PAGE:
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Dancing Pete Rhodda's

Playground of Safety

The most powerful, yet underrated, technique I've ever found, learned and used. Created by Dancing Pete Rhodda

Playground of safety

Intro

Before I ever start Tapping on a horse, I always do Playground of Safety. Playground of Safety is an exercise to allow the horse and human to relax before you begin your Tapping. Horses must have their Safety and Comfort needs solved before you add additional stress. 

The Tools

To do this powerful exercise one needs 3 things:

1. long rope

2. stick 

3. time

The Technique

1. Find a spot to stand relaxed with your focus not on your horse. 

2. You will have a bubble around you that is yours to protect. 

3. Your horse will have a doughnut of space surrounding you and your bubble (you are standing in the doughnut hole). The outer edge of the doughnut is created by the end of the rope. 

Your horse may do anything it wants to do in his doughnut as long as he doesn’t come into your bubble, or pull on the end of the rope. 

Introverts usually start frozen/standing still.

Extroverts usually start with flight/moving.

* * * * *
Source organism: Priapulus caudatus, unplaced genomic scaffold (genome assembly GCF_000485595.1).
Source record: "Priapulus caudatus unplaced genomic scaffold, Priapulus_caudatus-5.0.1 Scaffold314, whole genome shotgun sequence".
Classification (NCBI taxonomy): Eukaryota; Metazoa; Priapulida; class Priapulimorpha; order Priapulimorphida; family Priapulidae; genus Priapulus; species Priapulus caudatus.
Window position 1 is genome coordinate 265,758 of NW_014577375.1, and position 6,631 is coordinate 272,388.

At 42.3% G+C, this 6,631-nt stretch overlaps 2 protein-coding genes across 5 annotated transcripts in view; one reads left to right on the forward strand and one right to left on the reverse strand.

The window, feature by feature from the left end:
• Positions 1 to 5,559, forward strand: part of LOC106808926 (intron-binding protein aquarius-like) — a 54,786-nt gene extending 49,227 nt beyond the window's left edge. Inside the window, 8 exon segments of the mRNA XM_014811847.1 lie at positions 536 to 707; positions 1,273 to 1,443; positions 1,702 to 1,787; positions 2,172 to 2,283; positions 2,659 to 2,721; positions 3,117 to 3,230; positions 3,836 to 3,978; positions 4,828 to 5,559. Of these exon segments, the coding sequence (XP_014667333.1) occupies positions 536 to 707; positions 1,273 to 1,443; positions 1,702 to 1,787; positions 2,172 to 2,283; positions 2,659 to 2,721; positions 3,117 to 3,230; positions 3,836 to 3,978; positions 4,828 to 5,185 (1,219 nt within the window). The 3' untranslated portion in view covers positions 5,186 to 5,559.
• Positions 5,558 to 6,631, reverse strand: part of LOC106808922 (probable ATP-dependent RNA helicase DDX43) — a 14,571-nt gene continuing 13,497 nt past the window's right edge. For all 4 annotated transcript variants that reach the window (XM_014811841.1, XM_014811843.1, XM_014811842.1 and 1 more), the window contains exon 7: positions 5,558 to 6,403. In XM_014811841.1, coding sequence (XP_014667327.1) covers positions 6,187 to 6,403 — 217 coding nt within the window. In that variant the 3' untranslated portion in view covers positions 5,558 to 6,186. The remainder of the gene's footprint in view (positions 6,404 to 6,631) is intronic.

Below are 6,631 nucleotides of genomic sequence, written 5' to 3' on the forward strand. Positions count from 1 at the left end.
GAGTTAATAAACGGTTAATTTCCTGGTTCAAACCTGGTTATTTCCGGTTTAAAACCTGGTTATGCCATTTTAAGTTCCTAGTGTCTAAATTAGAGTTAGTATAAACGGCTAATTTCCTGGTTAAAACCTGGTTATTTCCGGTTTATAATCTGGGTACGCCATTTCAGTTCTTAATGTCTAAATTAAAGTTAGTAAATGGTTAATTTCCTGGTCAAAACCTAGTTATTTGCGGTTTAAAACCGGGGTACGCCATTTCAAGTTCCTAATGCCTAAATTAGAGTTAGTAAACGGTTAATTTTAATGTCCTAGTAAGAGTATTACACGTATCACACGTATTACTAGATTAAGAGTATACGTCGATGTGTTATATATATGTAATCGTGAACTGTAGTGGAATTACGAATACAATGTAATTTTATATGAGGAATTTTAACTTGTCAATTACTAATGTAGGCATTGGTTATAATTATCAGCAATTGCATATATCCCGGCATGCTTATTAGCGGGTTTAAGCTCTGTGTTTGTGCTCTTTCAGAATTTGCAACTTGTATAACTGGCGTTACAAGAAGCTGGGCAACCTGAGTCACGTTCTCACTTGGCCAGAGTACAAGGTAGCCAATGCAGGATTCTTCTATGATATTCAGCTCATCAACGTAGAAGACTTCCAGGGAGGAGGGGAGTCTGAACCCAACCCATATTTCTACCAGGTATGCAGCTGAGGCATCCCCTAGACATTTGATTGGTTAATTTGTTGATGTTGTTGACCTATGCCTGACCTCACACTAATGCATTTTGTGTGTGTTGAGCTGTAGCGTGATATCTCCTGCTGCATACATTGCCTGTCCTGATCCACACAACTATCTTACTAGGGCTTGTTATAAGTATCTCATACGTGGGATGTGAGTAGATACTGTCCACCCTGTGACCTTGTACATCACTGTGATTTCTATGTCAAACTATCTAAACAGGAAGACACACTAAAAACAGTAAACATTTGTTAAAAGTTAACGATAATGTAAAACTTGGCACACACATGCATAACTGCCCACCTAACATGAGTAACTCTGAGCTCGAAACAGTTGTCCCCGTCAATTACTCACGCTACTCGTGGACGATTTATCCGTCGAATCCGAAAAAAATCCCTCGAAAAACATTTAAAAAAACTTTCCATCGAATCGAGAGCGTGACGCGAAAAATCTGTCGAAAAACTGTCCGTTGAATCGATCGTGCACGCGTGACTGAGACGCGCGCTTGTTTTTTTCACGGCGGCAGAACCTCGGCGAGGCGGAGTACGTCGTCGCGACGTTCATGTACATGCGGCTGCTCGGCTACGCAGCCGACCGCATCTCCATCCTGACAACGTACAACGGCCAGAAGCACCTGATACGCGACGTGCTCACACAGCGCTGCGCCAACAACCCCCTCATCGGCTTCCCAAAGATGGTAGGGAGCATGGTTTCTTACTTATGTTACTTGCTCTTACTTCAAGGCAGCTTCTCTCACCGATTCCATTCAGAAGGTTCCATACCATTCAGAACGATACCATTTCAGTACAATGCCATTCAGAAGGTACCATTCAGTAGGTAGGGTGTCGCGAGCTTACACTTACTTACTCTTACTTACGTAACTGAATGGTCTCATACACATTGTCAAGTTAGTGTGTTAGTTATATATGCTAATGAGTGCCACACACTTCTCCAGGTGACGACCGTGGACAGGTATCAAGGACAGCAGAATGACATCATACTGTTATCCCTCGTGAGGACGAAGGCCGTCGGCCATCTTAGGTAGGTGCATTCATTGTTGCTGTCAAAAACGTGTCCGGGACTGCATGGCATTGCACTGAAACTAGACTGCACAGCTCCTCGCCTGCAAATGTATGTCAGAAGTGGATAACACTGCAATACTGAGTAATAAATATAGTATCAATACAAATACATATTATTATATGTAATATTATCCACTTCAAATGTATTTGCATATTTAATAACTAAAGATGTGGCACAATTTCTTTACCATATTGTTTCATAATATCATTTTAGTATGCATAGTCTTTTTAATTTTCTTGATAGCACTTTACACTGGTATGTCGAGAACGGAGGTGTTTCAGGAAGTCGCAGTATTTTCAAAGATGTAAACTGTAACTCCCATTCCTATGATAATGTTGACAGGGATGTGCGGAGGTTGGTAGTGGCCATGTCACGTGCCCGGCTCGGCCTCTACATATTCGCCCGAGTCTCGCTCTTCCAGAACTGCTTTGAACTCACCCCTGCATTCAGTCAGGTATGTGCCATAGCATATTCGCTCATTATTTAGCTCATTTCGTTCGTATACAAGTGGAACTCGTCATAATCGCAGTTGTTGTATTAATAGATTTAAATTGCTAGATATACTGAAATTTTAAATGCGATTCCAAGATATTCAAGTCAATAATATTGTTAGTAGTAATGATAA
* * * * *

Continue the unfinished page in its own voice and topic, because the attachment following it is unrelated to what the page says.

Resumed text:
Wait for your horse to relax enough to move if he was still; or to relax enough to stop if he was moving. 

As he relaxes more and more, he will move through these cycles of movement and stillness. Each time he changes, he is becoming more relaxed and more present. This is incredibly important to do.

Tick-Tock

Tick-Tock-If your horse pushes on your bubble, you must drive him out using the Tick-Tock technique. 

1. Turn away from your horse (so it doesn't feel like you are attacking).

2. Raise your stick straight up (this becomes the pre-cue to say, you are in my bubble, they figure this out super fast and will start moving out of the bubble from just the lift of the stick soon).

3. Put your stick on your belly button with the tip at the height of his nose (if you keep the tip lower than the nose, the horse will reach over the stick to push on you).

4. Turn in the direction of his nose one step at a time, swinging your stick toward his nose, then away from his nose, approach and retreat, until you either tag his nose or he moves out of your bubble (the Approach/Retreat is super important here. The approach gives him the cue to move, and the retreat gives him time to process that cue and actually move. Many Introverts/High Freeze/Ignore horses will freeze when they feel the stick coming toward them/Tick, the pressure is too much to process, but by adding the Retreat/Tock, these horses can think and learn to respond correctly).

5. Relax again on your spot (This is what confirms to the horse that the Tick-Tock wasn't an aggressive move. He sees there is a clear answer, and Relaxation follows it. He will learn to seek the relaxation).

Will Tick-Tock Damage My Relationship with My Horse?